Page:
Defendant cites People v. Graham (1958) 156 Cal. App. 2d 525 [319 P.2d 677], as an example supporting his contention burglary cannot be proved where the required intent arises after the entry into a building. In that case the court found burglary had not been established because the intent to steal appeared to have been formed after the entry. The problem in Graham, however, was not with the time at which the intent arose but rather that the prosecution charged entry with the intent to steal but the evidence established entry was made with the intent to rape, and the intent to steal arose after the entry. The prosecution simply failed to prove the charged crime. (Id. at pp. 528-529.)

Defendant's reference to People v. O'Keefe (1990) 222 Cal. App. 3d 517 [271 Cal. Rptr. 769], in which a burglary was found for each entry into a dormitory room, is also misplaced. (Id. at pp. 520-522.) The issue of whether these entries could constitute burglaries was decided by reference to cases finding burglary could be established by entry into rooms within a building such as a hotel or office building. (Id. at p. 521.) The court then unnecessarily rejected the defendant's attempted analogy to a home shared by family members. (Ibid.)

Defendant also argues that since the cases which have upheld burglary convictions where the intent to steal arose after entry of the main structure have concerned entry into commercial structures, apartment and boarding houses and dormitories, in which different tenants may have individual possessory interests in different portions of the structure, these cases do not support the conclusion burglary may be committed by one who forms the intent to steal after entering a private residence. (See O'Keefe, supra, 222 Cal. App. 3d 517; People v. Fleetwood (1985) 171 Cal. App. 3d 982 [217 Cal. Rptr. 612]; People v. Nunley (1985) 168 Cal. App. 3d 225 [214 Cal. Rptr. 82]; Garcia, supra, 214 Cal. App. 2d 681.) This does not advance defendant's position. The code section plainly states entry into a room with the intent to steal is burglary. That this has been held valid and applicable to other fact situations does not render it invalid or inapplicable here.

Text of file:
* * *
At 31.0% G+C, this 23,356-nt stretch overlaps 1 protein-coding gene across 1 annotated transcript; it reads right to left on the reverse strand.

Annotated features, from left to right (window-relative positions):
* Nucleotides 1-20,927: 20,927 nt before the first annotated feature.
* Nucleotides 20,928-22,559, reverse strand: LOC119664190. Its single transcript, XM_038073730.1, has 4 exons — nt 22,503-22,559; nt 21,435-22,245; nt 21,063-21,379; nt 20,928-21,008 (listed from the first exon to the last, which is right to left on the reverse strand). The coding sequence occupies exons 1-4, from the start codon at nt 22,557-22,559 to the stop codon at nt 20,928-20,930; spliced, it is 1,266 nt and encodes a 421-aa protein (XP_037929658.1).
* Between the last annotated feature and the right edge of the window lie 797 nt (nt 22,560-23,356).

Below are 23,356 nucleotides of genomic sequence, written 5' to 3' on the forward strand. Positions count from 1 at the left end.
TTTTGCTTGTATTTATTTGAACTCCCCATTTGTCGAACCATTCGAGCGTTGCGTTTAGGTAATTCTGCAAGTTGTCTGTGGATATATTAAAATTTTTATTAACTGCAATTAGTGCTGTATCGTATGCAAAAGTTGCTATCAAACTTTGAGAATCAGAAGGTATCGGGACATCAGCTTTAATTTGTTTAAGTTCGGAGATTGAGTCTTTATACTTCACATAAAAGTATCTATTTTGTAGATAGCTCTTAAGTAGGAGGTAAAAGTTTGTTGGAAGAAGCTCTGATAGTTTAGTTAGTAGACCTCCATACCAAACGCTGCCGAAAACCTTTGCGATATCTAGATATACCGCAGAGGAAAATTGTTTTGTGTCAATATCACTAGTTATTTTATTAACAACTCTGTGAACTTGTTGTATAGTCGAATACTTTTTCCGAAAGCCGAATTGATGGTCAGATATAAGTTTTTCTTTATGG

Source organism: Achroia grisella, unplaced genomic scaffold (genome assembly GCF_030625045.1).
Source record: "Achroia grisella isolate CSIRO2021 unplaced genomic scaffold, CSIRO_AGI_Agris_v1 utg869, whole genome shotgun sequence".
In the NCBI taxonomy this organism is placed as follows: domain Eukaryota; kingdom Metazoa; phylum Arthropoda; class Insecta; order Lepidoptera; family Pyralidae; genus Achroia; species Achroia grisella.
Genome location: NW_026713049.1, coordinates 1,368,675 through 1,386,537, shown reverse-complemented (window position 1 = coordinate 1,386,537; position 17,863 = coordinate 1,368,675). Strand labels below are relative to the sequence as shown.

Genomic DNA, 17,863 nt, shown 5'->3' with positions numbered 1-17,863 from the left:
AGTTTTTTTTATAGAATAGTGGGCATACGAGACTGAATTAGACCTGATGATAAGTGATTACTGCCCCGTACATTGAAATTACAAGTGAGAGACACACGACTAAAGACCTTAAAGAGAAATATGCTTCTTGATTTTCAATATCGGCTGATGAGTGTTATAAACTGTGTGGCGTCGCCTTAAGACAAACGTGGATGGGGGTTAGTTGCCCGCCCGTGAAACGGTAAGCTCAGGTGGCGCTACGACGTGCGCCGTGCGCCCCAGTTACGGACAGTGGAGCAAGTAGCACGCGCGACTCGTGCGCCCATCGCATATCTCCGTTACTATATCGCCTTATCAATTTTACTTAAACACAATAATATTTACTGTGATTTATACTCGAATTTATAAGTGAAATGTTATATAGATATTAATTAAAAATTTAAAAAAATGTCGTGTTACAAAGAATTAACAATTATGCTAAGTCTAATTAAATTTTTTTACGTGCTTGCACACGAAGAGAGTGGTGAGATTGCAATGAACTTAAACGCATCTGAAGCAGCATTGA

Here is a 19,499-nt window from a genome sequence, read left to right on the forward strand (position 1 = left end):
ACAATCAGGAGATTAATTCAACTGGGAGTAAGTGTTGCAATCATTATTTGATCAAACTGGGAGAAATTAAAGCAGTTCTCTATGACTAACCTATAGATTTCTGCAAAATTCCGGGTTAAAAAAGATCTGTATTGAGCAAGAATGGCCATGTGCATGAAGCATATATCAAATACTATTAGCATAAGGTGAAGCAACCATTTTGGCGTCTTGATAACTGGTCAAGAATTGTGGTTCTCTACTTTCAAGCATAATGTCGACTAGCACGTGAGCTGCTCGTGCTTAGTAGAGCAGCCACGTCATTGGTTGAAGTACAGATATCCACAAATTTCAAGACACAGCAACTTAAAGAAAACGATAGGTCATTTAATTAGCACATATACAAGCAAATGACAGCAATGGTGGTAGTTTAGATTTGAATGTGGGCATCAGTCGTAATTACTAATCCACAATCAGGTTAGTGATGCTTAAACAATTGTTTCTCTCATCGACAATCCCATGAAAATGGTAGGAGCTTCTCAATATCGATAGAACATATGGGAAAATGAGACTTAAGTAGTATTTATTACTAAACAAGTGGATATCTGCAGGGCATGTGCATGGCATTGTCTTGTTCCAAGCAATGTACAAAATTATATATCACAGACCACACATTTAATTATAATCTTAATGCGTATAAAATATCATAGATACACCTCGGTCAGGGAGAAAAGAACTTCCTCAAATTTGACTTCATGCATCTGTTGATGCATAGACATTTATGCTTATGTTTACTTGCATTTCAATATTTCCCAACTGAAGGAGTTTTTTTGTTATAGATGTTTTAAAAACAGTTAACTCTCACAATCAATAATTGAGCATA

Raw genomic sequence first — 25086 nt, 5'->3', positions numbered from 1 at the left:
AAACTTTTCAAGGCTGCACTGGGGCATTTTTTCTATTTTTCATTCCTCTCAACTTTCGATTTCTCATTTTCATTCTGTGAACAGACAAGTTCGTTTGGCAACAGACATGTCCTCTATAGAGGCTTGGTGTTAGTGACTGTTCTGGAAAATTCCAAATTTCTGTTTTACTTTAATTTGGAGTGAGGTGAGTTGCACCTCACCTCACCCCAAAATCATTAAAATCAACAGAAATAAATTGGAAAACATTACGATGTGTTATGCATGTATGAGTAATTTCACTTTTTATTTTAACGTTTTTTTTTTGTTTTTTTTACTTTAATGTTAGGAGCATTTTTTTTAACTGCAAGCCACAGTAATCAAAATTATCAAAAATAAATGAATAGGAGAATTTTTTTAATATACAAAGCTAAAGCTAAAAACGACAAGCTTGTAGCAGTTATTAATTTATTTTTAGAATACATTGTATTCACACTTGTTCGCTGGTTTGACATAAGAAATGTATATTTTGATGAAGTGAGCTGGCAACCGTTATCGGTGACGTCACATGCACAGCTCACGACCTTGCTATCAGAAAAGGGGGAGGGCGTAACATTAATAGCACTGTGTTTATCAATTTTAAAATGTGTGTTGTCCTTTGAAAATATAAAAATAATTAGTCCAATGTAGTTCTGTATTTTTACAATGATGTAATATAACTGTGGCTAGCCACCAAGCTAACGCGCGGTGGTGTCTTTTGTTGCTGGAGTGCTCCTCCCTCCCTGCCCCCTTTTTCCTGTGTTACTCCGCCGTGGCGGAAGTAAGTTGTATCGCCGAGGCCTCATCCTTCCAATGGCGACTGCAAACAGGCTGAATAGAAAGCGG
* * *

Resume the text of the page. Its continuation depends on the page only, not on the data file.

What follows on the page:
Defendant also asserts the policies underlying the burglary statute are not served by applying the statute to the present facts because, he asserts, the [234 Cal. App. 3d 257] members of a family sharing a home do not have individualized expectations of privacy in each room of the house. (See Mackabee, supra, 214 Cal.App.3d at p. 1257.) The statute specifically prohibits entry into a "room." If this wording did not serve the policy intended by the Legislature it need not have been included in the statute and it could have been removed or modified at any time in the more than 100 years since this code section was first adopted.

In addition, as our Supreme Court has stated: " 'Burglary laws are based primarily upon a recognition of the dangers to personal safety created by the usual burglary situation-the danger that the intruder will harm the occupants in attempting to perpetrate the intended crime or to escape and the danger that the occupants will in anger or panic react violently to the invasion, thereby inviting more violence. The laws are primarily designed, then, not to deter the trespass and the intended crime, which are prohibited by other laws, so much as to forestall the germination of a situation dangerous to personal safety.' " (People v. Gauze (1975) 15 Cal. 3d 709, 715 [125 Cal. Rptr. 773, 542 P.2d 1365], quoting People v. Lewis (1969) 274 Cal. App. 2d 912, 920 [79 Cal. Rptr. 650].) Just as the initial entry into a home carries with it a certain degree of danger, subsequent entries into successive rooms of the home raise the level of risk that the burglar will come into contact with the home's occupants with the resultant threat of violence and harm. Applying the plain language of the statute therefore serves rather than frustrates the policy of the law.

The judgment is affirmed.

Puglia, P. J., and Marler, J., concurred.

FN *. Retired judge of the Justice Court for the former Kelseyville Judicial District sitting under assignment by the Chairperson of the Judicial Council.

FN 1. All statutory references are to the Penal Code unless otherwise indicated.